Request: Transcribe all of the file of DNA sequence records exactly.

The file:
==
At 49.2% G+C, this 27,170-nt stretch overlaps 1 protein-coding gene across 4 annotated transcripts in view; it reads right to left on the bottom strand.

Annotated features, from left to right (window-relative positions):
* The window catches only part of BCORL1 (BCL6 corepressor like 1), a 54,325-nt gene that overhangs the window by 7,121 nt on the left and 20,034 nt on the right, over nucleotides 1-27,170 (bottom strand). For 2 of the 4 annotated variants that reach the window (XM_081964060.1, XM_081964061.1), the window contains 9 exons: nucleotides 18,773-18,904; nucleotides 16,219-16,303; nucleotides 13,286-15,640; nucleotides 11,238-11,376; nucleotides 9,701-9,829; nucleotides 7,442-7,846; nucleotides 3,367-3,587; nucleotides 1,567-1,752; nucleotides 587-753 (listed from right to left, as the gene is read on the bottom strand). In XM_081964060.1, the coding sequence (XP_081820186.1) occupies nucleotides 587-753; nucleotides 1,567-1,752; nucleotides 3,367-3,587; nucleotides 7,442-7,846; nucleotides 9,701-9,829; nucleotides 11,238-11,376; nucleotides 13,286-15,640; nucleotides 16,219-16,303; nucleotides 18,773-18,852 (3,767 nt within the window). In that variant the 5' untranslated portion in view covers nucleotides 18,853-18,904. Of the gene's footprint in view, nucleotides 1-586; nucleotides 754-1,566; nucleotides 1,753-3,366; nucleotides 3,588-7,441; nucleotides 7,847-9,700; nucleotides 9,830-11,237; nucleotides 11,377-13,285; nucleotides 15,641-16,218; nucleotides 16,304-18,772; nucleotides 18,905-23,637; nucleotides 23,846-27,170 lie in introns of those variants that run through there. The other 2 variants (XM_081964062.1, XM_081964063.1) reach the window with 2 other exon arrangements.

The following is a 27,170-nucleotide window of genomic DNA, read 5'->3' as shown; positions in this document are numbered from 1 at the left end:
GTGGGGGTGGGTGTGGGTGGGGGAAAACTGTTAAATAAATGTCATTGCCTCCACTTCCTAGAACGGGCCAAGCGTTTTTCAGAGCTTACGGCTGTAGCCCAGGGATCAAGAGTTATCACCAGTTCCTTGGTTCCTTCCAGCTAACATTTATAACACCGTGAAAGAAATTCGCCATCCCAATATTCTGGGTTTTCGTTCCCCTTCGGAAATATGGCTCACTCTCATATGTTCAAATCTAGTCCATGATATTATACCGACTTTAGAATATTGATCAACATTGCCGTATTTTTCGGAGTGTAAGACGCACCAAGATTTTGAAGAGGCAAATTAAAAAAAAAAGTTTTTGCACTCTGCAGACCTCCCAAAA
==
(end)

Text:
At 49.2% G+C, this 27,170-nt stretch overlaps 1 protein-coding gene across 4 annotated transcripts in view; it reads right to left on the bottom strand.

Annotated features, from left to right (window-relative positions):
* The window catches only part of BCORL1 (BCL6 corepressor like 1), a 54,325-nt gene that overhangs the window by 7,121 nt on the left and 20,034 nt on the right, over nucleotides 1-27,170 (bottom strand). For 2 of the 4 annotated variants that reach the window (XM_081964060.1, XM_081964061.1), the window contains 9 exons: nucleotides 18,773-18,904; nucleotides 16,219-16,303; nucleotides 13,286-15,640; nucleotides 11,238-11,376; nucleotides 9,701-9,829; nucleotides 7,442-7,846; nucleotides 3,367-3,587; nucleotides 1,567-1,752; nucleotides 587-753 (listed from right to left, as the gene is read on the bottom strand). In XM_081964060.1, the coding sequence (XP_081820186.1) occupies nucleotides 587-753; nucleotides 1,567-1,752; nucleotides 3,367-3,587; nucleotides 7,442-7,846; nucleotides 9,701-9,829; nucleotides 11,238-11,376; nucleotides 13,286-15,640; nucleotides 16,219-16,303; nucleotides 18,773-18,852 (3,767 nt within the window). In that variant the 5' untranslated portion in view covers nucleotides 18,853-18,904. Of the gene's footprint in view, nucleotides 1-586; nucleotides 754-1,566; nucleotides 1,753-3,366; nucleotides 3,588-7,441; nucleotides 7,847-9,700; nucleotides 9,830-11,237; nucleotides 11,377-13,285; nucleotides 15,641-16,218; nucleotides 16,304-18,772; nucleotides 18,905-23,637; nucleotides 23,846-27,170 lie in introns of those variants that run through there. The other 2 variants (XM_081964062.1, XM_081964063.1) reach the window with 2 other exon arrangements.

The following is a 27,170-nucleotide window of genomic DNA, read 5'->3' as shown; positions in this document are numbered from 1 at the left end:
GTGGGGGTGGGTGTGGGTGGGGGAAAACTGTTAAATAAATGTCATTGCCTCCACTTCCTAGAACGGGCCAAGCGTTTTTCAGAGCTTACGGCTGTAGCCCAGGGATCAAGAGTTATCACCAGTTCCTTGGTTCCTTCCAGCTAACATTTATAACACCGTGAAAGAAATTCGCCATCCCAATATTCTGGGTTTTCGTTCCCCTTCGGAAATATGGCTCACTCTCATATGTTCAAATCTAGTCCATGATATTATACCGACTTTAGAATATTGATCAACATTGCCGTATTTTTCGGAGTGTAAGACGCACCAAGATTTTGAAGAGGCAAATTAAAAAAAAAAGTTTTTGCACTCTGCAGACCTCCCAAAA